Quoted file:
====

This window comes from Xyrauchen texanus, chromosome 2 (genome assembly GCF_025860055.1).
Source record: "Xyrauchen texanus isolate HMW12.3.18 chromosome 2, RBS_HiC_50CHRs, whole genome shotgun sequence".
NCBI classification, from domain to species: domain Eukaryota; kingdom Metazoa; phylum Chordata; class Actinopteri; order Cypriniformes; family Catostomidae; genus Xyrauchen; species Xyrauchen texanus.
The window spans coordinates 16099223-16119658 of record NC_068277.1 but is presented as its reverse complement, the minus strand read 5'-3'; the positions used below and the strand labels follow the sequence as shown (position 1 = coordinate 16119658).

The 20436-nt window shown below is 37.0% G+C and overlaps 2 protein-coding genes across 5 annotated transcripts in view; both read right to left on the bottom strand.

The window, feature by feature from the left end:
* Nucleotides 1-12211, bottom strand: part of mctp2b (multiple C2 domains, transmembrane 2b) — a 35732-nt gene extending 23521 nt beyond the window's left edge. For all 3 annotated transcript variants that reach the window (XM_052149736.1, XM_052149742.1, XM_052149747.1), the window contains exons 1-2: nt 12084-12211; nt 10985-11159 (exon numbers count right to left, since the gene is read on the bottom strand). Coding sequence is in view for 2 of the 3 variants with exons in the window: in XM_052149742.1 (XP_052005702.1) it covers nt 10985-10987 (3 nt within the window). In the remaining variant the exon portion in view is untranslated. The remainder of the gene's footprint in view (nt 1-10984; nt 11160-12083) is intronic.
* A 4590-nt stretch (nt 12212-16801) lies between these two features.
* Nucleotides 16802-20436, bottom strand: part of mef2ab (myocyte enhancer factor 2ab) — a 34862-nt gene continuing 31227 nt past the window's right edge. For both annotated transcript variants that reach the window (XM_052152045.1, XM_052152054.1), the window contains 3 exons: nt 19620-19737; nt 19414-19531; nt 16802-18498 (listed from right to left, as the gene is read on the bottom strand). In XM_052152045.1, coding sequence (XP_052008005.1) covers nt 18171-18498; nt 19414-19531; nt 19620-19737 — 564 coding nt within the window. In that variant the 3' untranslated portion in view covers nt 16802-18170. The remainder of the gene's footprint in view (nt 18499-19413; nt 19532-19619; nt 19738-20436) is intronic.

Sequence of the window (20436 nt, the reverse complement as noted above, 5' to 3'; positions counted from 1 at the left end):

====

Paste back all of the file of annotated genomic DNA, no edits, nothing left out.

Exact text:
This window comes from Xyrauchen texanus, chromosome 2 (genome assembly GCF_025860055.1).
Source record: "Xyrauchen texanus isolate HMW12.3.18 chromosome 2, RBS_HiC_50CHRs, whole genome shotgun sequence".
NCBI classification, from domain to species: domain Eukaryota; kingdom Metazoa; phylum Chordata; class Actinopteri; order Cypriniformes; family Catostomidae; genus Xyrauchen; species Xyrauchen texanus.
The window spans coordinates 16099223-16119658 of record NC_068277.1 but is presented as its reverse complement, the minus strand read 5'-3'; the positions used below and the strand labels follow the sequence as shown (position 1 = coordinate 16119658).

The 20436-nt window shown below is 37.0% G+C and overlaps 2 protein-coding genes across 5 annotated transcripts in view; both read right to left on the bottom strand.

The window, feature by feature from the left end:
* Nucleotides 1-12211, bottom strand: part of mctp2b (multiple C2 domains, transmembrane 2b) — a 35732-nt gene extending 23521 nt beyond the window's left edge. For all 3 annotated transcript variants that reach the window (XM_052149736.1, XM_052149742.1, XM_052149747.1), the window contains exons 1-2: nt 12084-12211; nt 10985-11159 (exon numbers count right to left, since the gene is read on the bottom strand). Coding sequence is in view for 2 of the 3 variants with exons in the window: in XM_052149742.1 (XP_052005702.1) it covers nt 10985-10987 (3 nt within the window). In the remaining variant the exon portion in view is untranslated. The remainder of the gene's footprint in view (nt 1-10984; nt 11160-12083) is intronic.
* A 4590-nt stretch (nt 12212-16801) lies between these two features.
* Nucleotides 16802-20436, bottom strand: part of mef2ab (myocyte enhancer factor 2ab) — a 34862-nt gene continuing 31227 nt past the window's right edge. For both annotated transcript variants that reach the window (XM_052152045.1, XM_052152054.1), the window contains 3 exons: nt 19620-19737; nt 19414-19531; nt 16802-18498 (listed from right to left, as the gene is read on the bottom strand). In XM_052152045.1, coding sequence (XP_052008005.1) covers nt 18171-18498; nt 19414-19531; nt 19620-19737 — 564 coding nt within the window. In that variant the 3' untranslated portion in view covers nt 16802-18170. The remainder of the gene's footprint in view (nt 18499-19413; nt 19532-19619; nt 19738-20436) is intronic.

Sequence of the window (20436 nt, the reverse complement as noted above, 5' to 3'; positions counted from 1 at the left end):